Ars Technica: A mysterious hacker gang is on a supply-chain hacking spree. “A software supply-chain attack represents one of the most insidious forms of hacking. By breaking into a developer’s network and hiding malicious code within apps and software updates that users trust, supply-chain hijackers can smuggle their malware onto hundreds of thousands—or millions—of computers in a single operation, without the slightest sign of foul play. Now what appears to be a single group of hackers has managed that trick repeatedly, going on a devastating supply-chain hacking spree—and the hackers have become more advanced and stealthy as they go.”
European Commission: New database for EU geographical indications aims to increase transparency and simplify search. “Launched today 1 April 2019, the new public database ‘eAmbrosia – the EU Geographical Indications registers’ will give easy access to information on all EU Geographical Indications (GI), including their status (applied, published or registered), their product specification, and a direct link to the legal basis when they are officially protected.” I didn’t have a clear idea of what geographical indications were but WIPO helped me out: “A geographical indication (GI) is a sign used on products that have a specific geographical origin and possess qualities or a reputation that are due to that origin.”
Ecotextile News: Online map of global apparel factories goes live. “The latest version of an ambitious textile sector-specific online transparency tool is now live. The launch of the Open Apparel Registry (OAR) comes after months of consultation and alterations following the digital platform’s beta release back in in October 2018.” I did mention this back in October but it’s nice to see it’s out of beta.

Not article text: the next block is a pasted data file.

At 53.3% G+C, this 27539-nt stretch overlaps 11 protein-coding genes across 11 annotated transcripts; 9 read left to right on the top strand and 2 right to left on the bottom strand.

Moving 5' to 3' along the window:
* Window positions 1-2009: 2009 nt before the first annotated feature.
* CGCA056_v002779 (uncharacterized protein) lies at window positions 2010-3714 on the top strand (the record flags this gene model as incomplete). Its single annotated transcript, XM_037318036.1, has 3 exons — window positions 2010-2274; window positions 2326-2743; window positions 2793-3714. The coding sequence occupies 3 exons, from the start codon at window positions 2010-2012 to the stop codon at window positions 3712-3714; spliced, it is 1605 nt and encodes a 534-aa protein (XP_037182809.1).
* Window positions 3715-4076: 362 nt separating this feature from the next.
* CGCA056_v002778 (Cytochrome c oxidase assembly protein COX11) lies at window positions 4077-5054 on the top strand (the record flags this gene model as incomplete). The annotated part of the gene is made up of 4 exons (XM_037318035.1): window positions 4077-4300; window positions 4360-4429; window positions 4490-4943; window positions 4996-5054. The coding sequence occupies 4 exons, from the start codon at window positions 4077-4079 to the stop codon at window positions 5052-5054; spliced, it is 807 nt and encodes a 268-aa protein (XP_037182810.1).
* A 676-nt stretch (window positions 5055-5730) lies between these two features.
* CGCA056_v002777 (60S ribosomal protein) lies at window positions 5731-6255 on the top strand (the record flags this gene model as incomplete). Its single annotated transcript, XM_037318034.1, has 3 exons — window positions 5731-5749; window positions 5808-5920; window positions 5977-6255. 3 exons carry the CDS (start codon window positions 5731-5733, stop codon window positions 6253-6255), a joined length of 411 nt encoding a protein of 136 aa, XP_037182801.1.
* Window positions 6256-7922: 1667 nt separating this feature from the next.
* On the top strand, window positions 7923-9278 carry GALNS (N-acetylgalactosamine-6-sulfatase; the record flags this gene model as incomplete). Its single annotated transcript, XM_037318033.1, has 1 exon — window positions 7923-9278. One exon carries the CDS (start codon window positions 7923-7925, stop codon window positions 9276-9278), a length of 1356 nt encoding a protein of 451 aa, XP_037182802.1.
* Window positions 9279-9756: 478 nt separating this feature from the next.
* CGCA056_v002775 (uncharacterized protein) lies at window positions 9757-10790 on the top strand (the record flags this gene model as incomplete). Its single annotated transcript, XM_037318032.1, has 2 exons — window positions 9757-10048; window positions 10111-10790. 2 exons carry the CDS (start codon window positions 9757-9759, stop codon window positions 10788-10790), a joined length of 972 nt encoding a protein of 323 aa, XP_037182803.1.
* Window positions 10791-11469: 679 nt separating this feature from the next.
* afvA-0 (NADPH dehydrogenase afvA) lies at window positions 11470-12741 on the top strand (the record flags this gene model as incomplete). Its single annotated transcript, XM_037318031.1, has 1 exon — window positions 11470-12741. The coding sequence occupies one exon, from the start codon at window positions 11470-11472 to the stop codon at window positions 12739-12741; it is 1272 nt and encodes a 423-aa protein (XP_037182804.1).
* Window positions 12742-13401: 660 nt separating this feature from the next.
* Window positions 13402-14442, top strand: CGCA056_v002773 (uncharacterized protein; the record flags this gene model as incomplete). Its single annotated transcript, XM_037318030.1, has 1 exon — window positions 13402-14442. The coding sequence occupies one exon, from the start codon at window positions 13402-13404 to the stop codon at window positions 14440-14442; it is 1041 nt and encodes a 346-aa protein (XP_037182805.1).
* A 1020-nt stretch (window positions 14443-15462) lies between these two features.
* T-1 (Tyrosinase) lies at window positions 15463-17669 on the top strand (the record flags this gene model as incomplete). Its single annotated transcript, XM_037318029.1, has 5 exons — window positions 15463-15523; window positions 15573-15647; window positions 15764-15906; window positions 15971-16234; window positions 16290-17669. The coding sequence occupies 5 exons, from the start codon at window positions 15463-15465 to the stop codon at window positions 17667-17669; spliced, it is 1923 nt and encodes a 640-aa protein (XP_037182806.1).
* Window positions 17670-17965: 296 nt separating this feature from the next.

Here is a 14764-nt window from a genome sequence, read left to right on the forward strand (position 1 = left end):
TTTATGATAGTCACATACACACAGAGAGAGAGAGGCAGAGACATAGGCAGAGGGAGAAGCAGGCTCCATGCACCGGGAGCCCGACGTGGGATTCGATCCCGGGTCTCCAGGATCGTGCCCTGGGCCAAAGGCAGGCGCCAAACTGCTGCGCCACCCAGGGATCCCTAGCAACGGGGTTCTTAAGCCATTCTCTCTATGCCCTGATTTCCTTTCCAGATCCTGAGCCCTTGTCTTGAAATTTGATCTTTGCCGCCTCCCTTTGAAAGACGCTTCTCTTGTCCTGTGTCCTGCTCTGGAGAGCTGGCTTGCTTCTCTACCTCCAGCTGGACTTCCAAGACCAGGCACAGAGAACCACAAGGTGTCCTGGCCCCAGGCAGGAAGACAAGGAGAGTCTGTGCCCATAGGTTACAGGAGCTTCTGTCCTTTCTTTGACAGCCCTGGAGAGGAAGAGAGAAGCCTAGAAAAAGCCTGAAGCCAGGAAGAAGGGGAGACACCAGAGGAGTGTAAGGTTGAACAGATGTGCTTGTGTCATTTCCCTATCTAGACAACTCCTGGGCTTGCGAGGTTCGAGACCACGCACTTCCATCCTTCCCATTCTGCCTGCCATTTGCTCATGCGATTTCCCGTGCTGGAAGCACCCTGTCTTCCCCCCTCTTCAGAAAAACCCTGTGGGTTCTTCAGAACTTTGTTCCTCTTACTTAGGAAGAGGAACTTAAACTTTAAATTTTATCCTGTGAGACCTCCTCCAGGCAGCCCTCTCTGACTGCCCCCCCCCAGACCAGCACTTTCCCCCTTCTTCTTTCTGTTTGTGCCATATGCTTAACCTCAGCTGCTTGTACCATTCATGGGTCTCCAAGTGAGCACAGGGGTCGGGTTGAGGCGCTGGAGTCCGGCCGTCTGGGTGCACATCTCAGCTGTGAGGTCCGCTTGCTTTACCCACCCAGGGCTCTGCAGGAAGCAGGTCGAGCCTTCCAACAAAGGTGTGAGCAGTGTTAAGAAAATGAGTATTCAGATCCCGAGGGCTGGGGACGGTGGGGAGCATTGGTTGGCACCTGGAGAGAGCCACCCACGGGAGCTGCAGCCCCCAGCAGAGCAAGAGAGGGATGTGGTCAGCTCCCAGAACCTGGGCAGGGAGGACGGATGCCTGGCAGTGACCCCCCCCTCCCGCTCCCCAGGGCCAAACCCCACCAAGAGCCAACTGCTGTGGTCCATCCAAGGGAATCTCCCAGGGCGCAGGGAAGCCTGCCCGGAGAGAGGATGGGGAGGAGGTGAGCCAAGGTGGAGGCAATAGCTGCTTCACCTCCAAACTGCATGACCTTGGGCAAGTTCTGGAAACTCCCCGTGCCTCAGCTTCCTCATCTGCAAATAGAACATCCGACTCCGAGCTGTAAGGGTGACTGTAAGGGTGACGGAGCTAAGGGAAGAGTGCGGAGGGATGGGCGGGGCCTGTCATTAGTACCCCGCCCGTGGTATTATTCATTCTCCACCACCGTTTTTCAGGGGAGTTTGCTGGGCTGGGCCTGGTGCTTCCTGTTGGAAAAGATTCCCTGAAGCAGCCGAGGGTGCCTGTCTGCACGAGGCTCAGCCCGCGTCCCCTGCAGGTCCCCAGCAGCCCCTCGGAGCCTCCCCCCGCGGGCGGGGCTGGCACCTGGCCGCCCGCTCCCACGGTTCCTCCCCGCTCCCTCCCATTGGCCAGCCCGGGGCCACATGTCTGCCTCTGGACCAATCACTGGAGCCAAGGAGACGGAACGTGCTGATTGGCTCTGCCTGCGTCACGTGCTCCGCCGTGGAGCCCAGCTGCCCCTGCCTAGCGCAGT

Saigon Times: Hawa launches database of legal wood. “The Handicraft and Wood Industry Association of HCMC (Hawa) rolled out a website on January 18… known as Vietnam’s Legal Wood Database, to support enterprises in searching for all varieties of wood in the country and assisting those selling wooden products.”
Ecotextile: World’s first free digital map of apparel factories. “The beta version of an ambitious new online tool aims to help consumers find out exactly where their clothes are made – by eventually identifying every apparel facility worldwide.”
ZDNet: Schneider Electric may have shipped USB drives infested with malware. WARNING: Loud auto-playing video. “USB flash drivers sent with Conext Combox and Conext Battery Monitor products, part of Schneider Electric’s solar power range, were “contaminated” during the manufacturing process, according to a security advisory released by the industrial equipment manufacturer.”
Techstory: Google Glass now comes with Artificial Intelligence . “On Tuesday, Israeli software company Plataine demonstrated a new app for the face-mounted gadget. Aimed at manufacturing workers, it understands spoken language and offers verbal responses. Think of an Amazon Alexa for the factory floor.”